At a summit starting Thursday, the European Union will seek to thrash out a common policy in fighting climate change, with plans to set tough targets for cutting carbon dioxide emissions.
Summit host Merkel will be hoping leaders won't run into rough weather over key issues
Meeting in Brussels for a two-day gathering, EU heads of state and government will seek to hammer out a united energy strategy aimed at diversifying sources while reducing pollution.
In the run-up to the meeting, EU leaders have cranked up the rhetoric about the need for tough action to tackle global warming, although some environmentalists say that proposed targets do not go far enough.
German Chancellor Angela Merkel, who will host European leaders for the first time under Germany's EU presidency, stressed the urgency of their task by warning that Europe was at an "important crossroads."
"If we act decisively now, we have a chance of effectively counteracting the dangers of climate change," she said in her invitation to the summit.
Gore says the EU is vital to leading the way on green issues
Merkel told the British Financial Times newspaper on Wednesday that she wanted "Europe to take a 'pioneering lead' on meaningful green initiatives."
Merkel was seconded by former US Vice President, Al Gore who recently picked up an Oscar for his documentary on the ravages of global warming.
Speaking to reporters on a visit to Brussels to address a conference on biofuels, Gore said a European lead on the issue was vital.
"I'm trying to get my country to change its policies, but in
the meantime the European Union is absolutely key to helping the
world make the change it must," he said.
Securing energy supplies
Time for an energy rethink in Europe?
British Prime Minister Tony Blair said that Europe should not only show leadership on combating climate change, but also beef up the security of energy supplies while opening the market to more competition.
"I think there is the real possibility of showing how Europe can lead the debate on climate change, on energy security, and on deregulation in the interest of a more competitive European economy," Blair said on Tuesday in London.
EU leaders are expected to endorse plans to cut carbon dioxide (CO2) emissions by 20 percent by 2020, from 1990 levels, and by 30 percent if other developed and emerging economies, particularly China and India, join them.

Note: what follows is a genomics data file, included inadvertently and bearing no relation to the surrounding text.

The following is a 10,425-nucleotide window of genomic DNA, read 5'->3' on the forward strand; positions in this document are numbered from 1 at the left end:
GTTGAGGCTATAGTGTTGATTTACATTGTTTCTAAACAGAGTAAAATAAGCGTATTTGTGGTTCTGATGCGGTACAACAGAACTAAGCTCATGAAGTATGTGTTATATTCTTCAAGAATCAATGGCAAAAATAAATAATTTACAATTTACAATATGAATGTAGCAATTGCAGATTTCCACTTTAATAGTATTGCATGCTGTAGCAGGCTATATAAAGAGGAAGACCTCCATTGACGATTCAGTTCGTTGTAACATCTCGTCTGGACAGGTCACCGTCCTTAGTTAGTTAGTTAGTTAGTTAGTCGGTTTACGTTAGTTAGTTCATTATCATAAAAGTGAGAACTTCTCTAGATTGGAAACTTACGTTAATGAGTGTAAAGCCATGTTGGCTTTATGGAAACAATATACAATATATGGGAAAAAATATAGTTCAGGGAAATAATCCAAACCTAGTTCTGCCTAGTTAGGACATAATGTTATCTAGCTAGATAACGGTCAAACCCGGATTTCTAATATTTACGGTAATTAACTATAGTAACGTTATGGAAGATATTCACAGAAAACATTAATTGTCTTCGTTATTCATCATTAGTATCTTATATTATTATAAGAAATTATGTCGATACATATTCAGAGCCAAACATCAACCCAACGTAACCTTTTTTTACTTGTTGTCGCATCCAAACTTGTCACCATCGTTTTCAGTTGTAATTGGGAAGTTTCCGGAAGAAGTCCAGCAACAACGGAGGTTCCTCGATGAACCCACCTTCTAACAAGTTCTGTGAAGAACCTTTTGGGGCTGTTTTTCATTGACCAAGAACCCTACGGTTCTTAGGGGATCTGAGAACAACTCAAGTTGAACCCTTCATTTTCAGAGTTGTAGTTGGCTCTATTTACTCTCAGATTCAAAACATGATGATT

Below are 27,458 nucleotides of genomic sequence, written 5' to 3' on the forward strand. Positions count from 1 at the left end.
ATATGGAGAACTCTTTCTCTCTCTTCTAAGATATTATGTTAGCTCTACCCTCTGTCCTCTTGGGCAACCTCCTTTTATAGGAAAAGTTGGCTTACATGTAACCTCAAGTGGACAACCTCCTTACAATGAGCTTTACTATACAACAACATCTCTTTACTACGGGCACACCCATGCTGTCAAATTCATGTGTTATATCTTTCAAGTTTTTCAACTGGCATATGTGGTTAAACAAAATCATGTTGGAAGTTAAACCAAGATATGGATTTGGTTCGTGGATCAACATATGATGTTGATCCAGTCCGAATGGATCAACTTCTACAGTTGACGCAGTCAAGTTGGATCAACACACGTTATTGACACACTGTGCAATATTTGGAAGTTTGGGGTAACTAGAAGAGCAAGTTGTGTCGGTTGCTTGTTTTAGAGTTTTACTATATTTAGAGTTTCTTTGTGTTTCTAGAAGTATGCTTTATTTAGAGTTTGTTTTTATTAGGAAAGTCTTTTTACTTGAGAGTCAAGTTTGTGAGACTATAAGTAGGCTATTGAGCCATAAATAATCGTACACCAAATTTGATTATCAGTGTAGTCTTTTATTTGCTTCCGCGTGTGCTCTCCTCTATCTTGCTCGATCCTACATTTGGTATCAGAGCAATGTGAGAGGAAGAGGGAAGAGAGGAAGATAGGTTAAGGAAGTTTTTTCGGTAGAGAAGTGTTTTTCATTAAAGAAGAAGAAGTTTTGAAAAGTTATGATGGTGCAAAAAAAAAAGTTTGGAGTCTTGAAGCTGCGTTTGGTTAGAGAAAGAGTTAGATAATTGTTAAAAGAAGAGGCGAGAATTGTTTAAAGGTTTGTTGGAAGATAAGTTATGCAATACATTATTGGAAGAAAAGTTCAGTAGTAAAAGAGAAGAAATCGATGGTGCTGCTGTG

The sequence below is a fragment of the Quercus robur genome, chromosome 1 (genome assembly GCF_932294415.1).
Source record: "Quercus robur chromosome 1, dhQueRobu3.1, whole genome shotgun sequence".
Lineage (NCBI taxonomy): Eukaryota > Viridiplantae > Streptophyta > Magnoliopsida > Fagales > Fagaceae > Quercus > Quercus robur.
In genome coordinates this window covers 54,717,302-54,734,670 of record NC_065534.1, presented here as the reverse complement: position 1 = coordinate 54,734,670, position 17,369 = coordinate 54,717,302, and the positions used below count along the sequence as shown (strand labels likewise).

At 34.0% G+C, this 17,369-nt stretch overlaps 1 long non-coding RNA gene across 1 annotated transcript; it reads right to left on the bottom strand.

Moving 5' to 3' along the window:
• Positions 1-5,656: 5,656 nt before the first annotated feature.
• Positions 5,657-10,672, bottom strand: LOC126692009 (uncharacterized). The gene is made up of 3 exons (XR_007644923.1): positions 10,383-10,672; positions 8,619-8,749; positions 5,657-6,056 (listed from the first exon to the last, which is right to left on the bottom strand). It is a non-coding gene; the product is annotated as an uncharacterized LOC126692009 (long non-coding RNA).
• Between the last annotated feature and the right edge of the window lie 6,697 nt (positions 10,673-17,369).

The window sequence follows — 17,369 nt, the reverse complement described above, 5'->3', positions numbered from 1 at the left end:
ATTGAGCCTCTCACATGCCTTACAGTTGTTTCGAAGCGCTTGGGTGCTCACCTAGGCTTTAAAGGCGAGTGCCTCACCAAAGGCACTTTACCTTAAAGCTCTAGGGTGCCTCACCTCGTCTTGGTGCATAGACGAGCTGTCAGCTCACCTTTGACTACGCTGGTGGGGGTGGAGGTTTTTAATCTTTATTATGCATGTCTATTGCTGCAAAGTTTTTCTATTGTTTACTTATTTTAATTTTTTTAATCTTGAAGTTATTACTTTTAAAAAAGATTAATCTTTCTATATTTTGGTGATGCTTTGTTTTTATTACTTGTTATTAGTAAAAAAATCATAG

The European Union produces about 14 percent of the world's
greenhouse gas emissions while the United States, the world's
largest polluter, produces some 25 percent.
Although the summit is expected to provide a show of unity, tensions are brewing under the surface over the role of nuclear energy and the use of renewable energy sources.
One of the liveliest debates is expected on whether to set a binding target of renewable energy sources meeting 20 percent of Europe's energy needs by 2020, after foreign ministers failed to reach an agreement on Monday.
Environmentalists: "It's not enough"
Although Europe is leading efforts to combat climate change, some environmentalists warned that the EU leaders are not aiming high enough.
Diesel engines are popular in Europe, sooty particles in the exhaust are not
"The EU's energy action plan ... will fall a long way short in making Europe's energy more sustainable unless targets for both renewable share and reducing greenhouse gases are raised and tightened," said Friends of the Earth climate campaigner Jan Kowalzig.
Energy policy has climbed to the top of the EU political agenda over the last year as oil price spikes and cuts in gas and oil supplies from Russia have spurred the bloc to forge a common strategy to meeting their needs.
However, despite the growing importance attached to energy, the EU has struggled to hammer out a common approach, with member countries often putting national interests first, much to the frustration of the European Commission.
Such is the case with a European Commission idea to inject greater competition into the EU energy market with plans to make large, integrated gas and power companies split their generating and distribution networks.
Leaders are likely to send the plan back to the drawing board with France and to a lesser extent Germany opposed to the idea, which could cause a major shake-up of French and German energy groups.
The summit comes amid a shifting European political landscape with Italian Prime Minister Romano Prodi emerging shaken from a recent crisis, British Prime Minister Tony Blair increasingly a lame duck, and looming French presidential elections in April and May.
It will also be French President Jacques Chirac's last chance to leave his mark on EU policy-making after nearly 12 years in office fiercely defending French interests during meetings with EU leaders.
Looking ahead as Germany chairs the Group of Eight industrial nations this year, Merkel will likely want to take the conclusions of this week's meetings into the G8 summit in Heiligendamm, Germany in June.